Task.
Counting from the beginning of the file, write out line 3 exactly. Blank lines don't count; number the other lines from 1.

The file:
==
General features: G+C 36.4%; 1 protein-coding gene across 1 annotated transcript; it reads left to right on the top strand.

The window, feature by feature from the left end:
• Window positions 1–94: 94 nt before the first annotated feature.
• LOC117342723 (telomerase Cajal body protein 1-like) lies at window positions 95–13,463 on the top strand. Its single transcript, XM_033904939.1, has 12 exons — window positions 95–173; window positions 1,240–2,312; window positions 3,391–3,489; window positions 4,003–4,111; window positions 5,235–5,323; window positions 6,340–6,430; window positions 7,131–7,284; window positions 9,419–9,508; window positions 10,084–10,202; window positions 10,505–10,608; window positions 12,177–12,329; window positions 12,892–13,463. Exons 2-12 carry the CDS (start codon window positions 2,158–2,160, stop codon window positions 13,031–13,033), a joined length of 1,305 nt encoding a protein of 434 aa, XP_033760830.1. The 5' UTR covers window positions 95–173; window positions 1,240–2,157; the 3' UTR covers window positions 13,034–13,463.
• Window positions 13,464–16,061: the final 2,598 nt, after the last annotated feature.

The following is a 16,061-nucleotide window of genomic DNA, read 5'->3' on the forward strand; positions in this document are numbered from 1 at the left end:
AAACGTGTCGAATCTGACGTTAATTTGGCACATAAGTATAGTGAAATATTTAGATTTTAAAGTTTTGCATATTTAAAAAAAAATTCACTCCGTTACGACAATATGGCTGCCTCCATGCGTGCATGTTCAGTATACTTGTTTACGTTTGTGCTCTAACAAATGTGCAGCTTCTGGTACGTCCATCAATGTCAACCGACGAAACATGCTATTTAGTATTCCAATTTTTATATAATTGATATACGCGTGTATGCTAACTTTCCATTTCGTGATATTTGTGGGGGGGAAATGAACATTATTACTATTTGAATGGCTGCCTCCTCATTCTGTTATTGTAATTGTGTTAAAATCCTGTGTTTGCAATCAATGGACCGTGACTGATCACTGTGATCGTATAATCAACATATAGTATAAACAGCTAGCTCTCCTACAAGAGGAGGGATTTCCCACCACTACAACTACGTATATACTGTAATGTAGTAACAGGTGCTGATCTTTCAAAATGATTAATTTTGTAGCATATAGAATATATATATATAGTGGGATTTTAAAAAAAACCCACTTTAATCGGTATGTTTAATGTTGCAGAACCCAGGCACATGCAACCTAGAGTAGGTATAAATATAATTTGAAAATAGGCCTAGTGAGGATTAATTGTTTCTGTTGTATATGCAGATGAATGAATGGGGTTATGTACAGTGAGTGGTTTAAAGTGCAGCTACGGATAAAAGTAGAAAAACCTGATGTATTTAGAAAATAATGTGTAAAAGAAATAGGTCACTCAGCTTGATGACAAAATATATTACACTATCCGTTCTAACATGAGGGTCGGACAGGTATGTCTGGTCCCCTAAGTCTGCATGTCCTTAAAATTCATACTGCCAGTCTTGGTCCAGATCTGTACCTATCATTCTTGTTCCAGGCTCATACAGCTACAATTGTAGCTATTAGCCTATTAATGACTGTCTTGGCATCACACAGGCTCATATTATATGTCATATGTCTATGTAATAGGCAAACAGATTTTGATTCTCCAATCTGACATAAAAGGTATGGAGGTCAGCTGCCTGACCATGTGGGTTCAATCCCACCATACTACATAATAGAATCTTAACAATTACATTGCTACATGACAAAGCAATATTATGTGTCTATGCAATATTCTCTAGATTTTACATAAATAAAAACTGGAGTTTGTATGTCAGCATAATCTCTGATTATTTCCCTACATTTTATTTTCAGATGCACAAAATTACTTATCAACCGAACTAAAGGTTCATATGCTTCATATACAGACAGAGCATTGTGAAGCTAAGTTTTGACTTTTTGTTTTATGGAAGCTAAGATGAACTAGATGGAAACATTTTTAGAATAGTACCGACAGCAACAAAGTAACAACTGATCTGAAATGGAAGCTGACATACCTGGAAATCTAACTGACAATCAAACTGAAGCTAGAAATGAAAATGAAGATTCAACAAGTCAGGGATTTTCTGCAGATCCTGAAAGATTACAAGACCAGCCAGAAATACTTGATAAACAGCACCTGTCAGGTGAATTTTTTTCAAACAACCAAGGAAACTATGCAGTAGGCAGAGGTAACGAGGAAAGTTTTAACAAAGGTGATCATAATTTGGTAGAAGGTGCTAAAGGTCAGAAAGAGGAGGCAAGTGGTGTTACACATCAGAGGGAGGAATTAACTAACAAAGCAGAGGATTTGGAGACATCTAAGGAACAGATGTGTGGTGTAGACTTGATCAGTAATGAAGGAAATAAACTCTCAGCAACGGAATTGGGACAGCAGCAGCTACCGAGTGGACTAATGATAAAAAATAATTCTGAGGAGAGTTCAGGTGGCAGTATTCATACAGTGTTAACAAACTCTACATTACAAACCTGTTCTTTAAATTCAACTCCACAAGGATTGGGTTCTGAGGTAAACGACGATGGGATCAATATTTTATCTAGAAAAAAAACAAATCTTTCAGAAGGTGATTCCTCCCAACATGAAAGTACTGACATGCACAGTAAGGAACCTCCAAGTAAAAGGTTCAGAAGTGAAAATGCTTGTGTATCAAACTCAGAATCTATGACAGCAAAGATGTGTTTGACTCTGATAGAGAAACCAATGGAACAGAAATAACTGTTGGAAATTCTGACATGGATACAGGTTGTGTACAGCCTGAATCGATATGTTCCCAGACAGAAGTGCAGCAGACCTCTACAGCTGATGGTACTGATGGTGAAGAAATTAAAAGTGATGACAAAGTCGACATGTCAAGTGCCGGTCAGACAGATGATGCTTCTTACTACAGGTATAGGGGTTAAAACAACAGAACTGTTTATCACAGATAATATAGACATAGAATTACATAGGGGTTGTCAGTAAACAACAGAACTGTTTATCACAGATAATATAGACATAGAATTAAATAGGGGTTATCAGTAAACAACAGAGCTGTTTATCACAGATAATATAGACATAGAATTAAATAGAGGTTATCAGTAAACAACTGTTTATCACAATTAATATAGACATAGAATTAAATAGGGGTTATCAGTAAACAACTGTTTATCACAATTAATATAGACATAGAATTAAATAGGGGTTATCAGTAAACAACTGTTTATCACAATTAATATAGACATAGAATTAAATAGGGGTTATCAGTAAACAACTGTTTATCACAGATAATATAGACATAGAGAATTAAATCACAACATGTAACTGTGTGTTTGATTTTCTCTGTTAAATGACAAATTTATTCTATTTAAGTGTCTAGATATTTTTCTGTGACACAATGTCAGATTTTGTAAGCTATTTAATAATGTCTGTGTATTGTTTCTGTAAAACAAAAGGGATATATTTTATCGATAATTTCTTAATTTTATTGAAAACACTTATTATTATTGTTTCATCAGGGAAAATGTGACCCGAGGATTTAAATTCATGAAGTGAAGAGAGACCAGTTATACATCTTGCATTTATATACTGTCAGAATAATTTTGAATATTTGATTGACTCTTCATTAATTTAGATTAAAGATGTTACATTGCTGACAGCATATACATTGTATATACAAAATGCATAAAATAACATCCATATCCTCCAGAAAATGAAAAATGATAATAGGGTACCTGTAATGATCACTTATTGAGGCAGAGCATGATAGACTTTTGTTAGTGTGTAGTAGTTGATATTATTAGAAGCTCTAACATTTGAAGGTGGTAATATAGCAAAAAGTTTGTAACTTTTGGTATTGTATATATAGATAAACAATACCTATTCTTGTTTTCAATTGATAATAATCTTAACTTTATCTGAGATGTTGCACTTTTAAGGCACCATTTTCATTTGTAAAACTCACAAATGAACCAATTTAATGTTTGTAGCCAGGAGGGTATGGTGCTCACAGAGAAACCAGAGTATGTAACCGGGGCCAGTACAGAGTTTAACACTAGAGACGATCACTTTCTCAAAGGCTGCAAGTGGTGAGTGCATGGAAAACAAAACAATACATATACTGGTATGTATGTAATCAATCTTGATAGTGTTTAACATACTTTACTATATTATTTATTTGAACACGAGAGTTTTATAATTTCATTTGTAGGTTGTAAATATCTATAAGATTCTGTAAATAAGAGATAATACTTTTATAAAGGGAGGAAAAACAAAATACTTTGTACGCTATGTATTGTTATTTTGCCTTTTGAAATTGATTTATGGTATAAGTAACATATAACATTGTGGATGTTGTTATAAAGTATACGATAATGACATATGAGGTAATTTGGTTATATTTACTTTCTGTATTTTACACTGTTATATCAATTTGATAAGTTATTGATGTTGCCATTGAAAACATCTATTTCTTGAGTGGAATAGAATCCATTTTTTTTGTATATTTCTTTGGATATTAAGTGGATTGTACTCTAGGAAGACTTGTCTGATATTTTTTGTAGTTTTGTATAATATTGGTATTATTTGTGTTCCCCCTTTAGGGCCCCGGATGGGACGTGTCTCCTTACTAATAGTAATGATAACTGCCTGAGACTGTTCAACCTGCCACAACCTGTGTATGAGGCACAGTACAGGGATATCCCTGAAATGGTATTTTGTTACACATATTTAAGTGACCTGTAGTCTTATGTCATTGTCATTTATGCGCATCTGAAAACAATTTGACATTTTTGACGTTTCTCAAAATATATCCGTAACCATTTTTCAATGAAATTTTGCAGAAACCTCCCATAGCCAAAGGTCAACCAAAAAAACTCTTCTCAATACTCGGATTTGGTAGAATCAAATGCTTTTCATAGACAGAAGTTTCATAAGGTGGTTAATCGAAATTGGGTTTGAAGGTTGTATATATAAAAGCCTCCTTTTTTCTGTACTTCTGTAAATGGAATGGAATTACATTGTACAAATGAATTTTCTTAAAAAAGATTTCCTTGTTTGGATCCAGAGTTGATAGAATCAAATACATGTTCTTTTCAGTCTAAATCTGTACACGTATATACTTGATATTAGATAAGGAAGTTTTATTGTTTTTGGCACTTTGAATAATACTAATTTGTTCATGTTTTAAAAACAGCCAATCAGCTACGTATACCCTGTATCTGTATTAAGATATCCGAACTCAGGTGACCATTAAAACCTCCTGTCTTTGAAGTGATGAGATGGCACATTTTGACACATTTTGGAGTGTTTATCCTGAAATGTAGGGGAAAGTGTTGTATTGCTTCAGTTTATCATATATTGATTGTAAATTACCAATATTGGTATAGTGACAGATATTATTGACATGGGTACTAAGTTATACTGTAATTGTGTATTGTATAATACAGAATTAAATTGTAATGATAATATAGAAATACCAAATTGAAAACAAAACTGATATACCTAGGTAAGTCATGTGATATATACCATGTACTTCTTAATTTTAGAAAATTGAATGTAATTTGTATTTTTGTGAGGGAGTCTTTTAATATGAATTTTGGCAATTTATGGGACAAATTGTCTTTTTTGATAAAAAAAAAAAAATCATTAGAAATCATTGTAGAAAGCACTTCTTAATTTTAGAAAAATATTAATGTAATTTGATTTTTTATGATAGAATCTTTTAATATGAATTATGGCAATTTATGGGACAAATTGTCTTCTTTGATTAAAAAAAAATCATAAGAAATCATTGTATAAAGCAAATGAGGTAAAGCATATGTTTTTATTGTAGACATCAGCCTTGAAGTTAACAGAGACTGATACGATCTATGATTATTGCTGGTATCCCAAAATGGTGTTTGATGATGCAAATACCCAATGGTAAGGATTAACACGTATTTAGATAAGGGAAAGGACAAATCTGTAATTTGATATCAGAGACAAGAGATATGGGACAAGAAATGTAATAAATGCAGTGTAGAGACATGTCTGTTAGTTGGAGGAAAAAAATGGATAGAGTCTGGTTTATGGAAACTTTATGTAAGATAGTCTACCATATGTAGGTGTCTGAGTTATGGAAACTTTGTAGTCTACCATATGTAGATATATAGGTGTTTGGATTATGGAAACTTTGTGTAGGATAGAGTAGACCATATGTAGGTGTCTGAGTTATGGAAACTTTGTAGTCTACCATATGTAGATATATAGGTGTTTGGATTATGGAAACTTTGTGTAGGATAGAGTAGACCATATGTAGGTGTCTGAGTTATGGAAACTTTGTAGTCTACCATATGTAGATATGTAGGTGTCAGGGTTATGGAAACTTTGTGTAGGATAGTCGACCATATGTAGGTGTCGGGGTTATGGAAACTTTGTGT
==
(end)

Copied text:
• Window positions 1–94: 94 nt before the first annotated feature.